NEW YORK (Reuters) - The euro zone does not face a “lost decade” like Japan experienced in the 1990s, and reforms will help support a gradual recovery that is already taking hold, a top European Central Bank policymaker said on Thursday.
Joerg Asmussen said that euro zone was using this decade well and “fixing our problems at the root.”
He called for the bloc to build a banking union with a strong resolution mechanism to deal with problem banks, and to pursue economic reforms and closer political integration.
“The latest economic data suggest that the euro area is gradually advancing on the road to recovery - but doubts remain about where that road is leading,” he said in a speech at the Council on Foreign Relations in New York.
“Some commentators think that the road will be so long and difficult that Europe will face a ‘lost decade’, like Japan experienced in the 1990s. Yet this is not my view,” he added.
Monetary policy is not the solution to structural problems in the euro zone, Asmussen said, though he added that “maintaining price stability through a period of adjustment is essential.”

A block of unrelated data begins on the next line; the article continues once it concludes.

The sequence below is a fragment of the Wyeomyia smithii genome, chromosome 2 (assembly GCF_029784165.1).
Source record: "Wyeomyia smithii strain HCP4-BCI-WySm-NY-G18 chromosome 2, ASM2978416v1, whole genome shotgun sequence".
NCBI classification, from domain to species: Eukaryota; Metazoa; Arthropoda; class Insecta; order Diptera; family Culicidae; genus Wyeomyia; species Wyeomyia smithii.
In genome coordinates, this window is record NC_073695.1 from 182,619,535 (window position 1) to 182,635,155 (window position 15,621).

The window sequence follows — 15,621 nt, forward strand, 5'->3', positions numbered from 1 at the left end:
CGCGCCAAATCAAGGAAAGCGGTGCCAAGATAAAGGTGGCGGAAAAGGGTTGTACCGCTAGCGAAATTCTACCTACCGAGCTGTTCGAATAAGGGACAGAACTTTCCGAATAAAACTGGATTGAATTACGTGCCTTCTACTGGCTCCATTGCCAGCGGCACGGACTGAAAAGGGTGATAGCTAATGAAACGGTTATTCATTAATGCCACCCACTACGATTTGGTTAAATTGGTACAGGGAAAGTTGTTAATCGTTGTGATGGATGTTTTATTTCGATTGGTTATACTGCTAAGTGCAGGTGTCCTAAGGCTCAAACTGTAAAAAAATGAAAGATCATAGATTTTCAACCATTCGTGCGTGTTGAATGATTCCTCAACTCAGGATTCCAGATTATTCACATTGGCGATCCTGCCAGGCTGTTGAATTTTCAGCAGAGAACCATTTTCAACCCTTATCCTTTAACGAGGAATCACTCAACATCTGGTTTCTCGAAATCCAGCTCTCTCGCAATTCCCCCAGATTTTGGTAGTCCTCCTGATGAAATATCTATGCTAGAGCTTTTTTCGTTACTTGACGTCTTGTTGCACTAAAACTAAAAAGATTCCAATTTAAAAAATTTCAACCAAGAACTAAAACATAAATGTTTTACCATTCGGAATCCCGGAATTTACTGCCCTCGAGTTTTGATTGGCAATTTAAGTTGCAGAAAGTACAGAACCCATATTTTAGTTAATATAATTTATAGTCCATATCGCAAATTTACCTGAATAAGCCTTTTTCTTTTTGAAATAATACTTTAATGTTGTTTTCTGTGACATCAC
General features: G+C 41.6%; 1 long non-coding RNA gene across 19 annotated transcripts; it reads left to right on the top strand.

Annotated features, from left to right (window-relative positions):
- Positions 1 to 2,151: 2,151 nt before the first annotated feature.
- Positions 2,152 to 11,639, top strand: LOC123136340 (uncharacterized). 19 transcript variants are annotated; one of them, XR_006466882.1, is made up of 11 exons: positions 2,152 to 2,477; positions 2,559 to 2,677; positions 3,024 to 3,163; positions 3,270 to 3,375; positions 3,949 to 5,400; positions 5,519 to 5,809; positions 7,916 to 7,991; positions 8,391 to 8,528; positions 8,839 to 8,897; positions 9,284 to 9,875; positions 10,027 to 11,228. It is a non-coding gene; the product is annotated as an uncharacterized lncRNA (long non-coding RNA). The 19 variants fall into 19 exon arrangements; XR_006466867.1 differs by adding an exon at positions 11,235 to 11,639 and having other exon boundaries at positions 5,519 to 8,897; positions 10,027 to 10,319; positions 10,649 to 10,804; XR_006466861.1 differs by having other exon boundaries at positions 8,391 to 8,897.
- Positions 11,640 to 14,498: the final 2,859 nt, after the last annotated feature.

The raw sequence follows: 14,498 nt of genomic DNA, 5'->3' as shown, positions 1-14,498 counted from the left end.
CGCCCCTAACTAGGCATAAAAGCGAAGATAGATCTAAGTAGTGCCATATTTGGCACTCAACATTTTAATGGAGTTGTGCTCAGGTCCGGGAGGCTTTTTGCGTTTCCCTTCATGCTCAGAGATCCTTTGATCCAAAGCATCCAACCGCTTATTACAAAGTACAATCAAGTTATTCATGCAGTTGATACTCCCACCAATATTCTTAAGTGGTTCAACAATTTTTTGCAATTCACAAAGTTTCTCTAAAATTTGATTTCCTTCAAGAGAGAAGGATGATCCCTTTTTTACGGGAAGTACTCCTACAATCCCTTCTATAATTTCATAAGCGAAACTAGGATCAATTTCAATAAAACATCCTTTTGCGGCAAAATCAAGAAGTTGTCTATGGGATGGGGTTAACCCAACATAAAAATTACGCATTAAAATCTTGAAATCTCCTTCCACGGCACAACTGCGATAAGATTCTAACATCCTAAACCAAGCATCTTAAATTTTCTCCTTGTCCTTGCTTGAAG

Earlier this month, the ECB cut its interest rates to a record low and said it could take them lower still to prevent the euro zone’s recovery from stalling after inflation tumbled.
Asmussen reiterated that the ECB still has a host of standard and non-standard measures at its disposal to maintain price stability, including charging banks to deposit spare cash with the ECB.
“I would be very cautious to use it but it cannot be ruled out,” he said.
The euro zone recovery, he added, remained gradual and unemployment “unacceptably high,” but he said export growth and improving domestic demand would help growth in 2014.
The European Commission sees the 17-country euro zone growing at a 1.1 percent rate next year.
Turning to next year’s bank stress tests, Asmussen said it is crucial for authorities to know in advance what they will do to address capital shortfalls if the tests are to gain credibility with financial markets.
“If you have no idea what to do, financial markets will not trust you,” he said. “They will think you’ve simply fudged outcome in a way so you can deal with it.”
Asmussen cited bank shareholders, national budgets and the European Stability Mechanism as the three layers of protection for troubled banks.
Banks are eager to raise capital before the Europe-wide stress tests next year, though many do not want to sell properties which are on their books at steep discounts.
Reporting by Steven C. Johnson,; Editing by Chizu Nomiyama